“TERRORISTS” ON THE LIST OF VICTIMS FROM RACAK
On the list with 40 names of victims from Racak, Milosevic’s defense witness Danica Marinkovic today “identified” seven who were, as she claims, KLA members.
Danica Marinkovic, witness in the Milosevic case
The victims from Racak were not civilians, but “members of a terrorist gang”, claims Danica Marinkovic, Slobodan Milosevic’s defense witness. Former investigating judge from the Pristina District Court reached this conclusion, as she explained today, on the basis of an investigation she conducted on the scene of the crime on 15 and 18 January 1999, and on the basis of reports made by the Urosevac police and the records of interviews with Kosovo Albanians suspected of terrorism. On the list with 40 names of victims from Racak, Milosevic’s defense witness Danica Marinkovic today “identified” seven who were, as she claims, KLA members.
The prosecution is not contesting that there were KLA members in Racak and that some of them died in the attack launched by the Serbian security forces on 15 January 1999. Prosecution witness Shukri Buja, the then commander of the Nerodimlje operational zone confirmed in his testimony that in January 1999 there had been 47 KLA soldiers and “auxiliary personnel” in Racak and that ten of them had been killed in the attack. When the Serbian police pulled out in the early evening of 15 January, the KLA returned to Racak and took away the bodies of the ten soldiers that had been killed. They were later buried with military honors in the village of Malopoljce. According to his testimony, only the civilians’ bodies remained in the village.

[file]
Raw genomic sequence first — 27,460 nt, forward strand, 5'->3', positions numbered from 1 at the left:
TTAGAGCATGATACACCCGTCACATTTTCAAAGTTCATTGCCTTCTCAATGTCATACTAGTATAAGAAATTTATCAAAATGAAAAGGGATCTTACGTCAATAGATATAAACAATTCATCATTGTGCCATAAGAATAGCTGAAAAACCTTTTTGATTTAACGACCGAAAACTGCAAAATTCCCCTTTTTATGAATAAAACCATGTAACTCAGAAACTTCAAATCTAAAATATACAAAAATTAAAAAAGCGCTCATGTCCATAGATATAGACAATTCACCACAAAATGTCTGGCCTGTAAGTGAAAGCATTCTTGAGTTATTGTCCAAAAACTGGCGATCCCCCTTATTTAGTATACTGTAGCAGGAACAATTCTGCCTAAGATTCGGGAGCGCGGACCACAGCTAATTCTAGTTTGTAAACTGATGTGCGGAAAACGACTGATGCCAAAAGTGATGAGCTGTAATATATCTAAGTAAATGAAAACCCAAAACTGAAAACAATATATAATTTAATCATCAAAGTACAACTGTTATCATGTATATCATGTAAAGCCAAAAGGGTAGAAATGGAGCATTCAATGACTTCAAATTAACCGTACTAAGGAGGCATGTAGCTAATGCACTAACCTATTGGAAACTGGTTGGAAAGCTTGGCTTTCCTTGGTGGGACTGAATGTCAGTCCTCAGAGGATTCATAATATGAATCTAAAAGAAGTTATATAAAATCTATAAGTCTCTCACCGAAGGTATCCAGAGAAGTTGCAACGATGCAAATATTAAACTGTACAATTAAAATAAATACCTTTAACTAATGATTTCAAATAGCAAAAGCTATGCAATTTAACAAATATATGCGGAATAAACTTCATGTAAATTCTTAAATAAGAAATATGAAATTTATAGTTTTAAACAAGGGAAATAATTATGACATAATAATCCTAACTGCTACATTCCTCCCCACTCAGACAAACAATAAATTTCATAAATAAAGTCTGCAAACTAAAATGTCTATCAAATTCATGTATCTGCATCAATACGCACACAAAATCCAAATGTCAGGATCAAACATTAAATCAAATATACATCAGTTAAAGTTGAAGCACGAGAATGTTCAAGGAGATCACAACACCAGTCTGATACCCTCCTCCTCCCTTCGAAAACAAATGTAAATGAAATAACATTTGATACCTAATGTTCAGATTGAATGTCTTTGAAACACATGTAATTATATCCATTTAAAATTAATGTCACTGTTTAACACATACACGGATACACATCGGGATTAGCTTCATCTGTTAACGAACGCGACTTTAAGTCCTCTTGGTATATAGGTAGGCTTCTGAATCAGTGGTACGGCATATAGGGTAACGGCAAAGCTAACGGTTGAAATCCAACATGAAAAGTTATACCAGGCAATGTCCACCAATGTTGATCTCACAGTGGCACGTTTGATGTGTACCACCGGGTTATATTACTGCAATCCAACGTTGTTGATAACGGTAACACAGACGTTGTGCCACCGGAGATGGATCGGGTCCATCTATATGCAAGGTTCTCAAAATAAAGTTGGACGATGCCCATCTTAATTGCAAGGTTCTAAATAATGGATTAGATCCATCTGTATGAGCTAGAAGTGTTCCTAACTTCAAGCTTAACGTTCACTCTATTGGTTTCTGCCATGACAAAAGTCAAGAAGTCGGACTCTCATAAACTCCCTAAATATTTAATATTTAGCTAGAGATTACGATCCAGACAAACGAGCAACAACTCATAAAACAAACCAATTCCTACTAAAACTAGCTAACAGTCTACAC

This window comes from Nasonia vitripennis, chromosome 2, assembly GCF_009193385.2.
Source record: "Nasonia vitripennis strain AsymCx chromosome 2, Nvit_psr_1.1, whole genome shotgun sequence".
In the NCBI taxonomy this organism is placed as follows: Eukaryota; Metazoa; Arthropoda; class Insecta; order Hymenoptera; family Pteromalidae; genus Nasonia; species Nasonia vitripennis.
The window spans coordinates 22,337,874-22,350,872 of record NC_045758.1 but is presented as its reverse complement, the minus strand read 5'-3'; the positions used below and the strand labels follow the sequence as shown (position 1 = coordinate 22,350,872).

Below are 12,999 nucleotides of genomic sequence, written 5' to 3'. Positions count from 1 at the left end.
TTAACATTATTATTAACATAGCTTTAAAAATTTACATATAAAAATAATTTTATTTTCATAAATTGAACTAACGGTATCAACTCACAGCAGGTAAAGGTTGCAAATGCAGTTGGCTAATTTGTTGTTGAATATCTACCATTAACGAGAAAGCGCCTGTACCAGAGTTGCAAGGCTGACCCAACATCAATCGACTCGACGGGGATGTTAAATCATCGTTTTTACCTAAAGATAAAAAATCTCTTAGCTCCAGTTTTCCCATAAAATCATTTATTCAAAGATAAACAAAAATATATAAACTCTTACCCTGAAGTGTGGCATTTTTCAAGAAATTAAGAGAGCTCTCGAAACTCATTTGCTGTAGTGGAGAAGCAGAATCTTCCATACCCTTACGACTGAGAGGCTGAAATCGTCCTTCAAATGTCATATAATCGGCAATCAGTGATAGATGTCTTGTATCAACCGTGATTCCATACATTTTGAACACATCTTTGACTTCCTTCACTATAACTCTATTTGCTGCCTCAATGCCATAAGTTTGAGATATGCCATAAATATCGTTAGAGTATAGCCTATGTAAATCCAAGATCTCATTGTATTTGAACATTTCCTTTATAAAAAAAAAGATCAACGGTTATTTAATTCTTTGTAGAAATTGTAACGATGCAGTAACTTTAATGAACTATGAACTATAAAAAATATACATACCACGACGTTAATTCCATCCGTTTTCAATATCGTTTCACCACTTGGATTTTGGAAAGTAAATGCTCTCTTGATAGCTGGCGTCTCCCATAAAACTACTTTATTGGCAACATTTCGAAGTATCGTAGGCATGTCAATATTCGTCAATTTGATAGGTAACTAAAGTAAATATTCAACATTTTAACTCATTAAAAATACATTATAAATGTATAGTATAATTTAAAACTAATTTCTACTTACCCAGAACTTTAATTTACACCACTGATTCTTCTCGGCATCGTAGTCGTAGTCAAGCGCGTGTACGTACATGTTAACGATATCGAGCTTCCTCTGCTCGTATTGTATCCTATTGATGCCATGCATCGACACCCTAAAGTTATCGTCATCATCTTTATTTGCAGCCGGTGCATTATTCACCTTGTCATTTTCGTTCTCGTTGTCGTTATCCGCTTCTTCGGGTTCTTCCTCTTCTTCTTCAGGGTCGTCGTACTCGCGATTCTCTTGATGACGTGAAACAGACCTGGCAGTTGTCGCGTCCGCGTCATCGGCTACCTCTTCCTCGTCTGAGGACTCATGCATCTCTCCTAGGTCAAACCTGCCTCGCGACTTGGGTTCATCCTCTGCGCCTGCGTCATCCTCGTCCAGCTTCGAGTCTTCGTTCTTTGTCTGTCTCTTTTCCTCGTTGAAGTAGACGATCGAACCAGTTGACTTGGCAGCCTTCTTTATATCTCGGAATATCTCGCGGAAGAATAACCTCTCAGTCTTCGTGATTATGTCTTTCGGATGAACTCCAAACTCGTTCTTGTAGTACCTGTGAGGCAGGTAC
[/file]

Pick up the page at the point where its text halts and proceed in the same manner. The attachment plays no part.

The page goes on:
Milosevic and Judge Marinkovic are challenging that argument. They claim that “there were no civilians” in the village at all on 15 January 1999, and that Racak had been turned into a “terrorist stronghold”. Judge Marinkovic admits that the 40 bodies she saw in the village mosque on 18 January were dressed in civilian clothes, but some of them, she claims, had trousers and heavy boots similar in style to those worn by the army and “identical leather belts.” In Pristina, where the bodies were brought to be autopsied, gunshot residue tests were carried out on the hands of the deceased. According to Judge Marinkovic, it was positive in 37 cases, which means that those people had fired shots. In the course of the prosecution case, several international experts noted that this type of gunshot residue test had been abandoned more than fifty years ago because of its unreliability.
Through Judge Marinkovic, Milosevic tendered into evidence the record of the on-site investigation carried out in May 1999 in the Dubrava prison near Istok by investigating Judge Vladan Bojic from the Pec District Court. According to the indictment and prosecution witnesses, on 22 May 1999, the police killed about 150 Albanian prisoners with firearms and hand grenades. According to Milosevic and Judge Bojic, those prisoners were killed in NATO air strikes that lasted several days.
The trial of Slobodan Milosevic was adjourned today until 6 April, when Judge Marinkovic will be cross-examined by prosecutor Geoffrey Nice.
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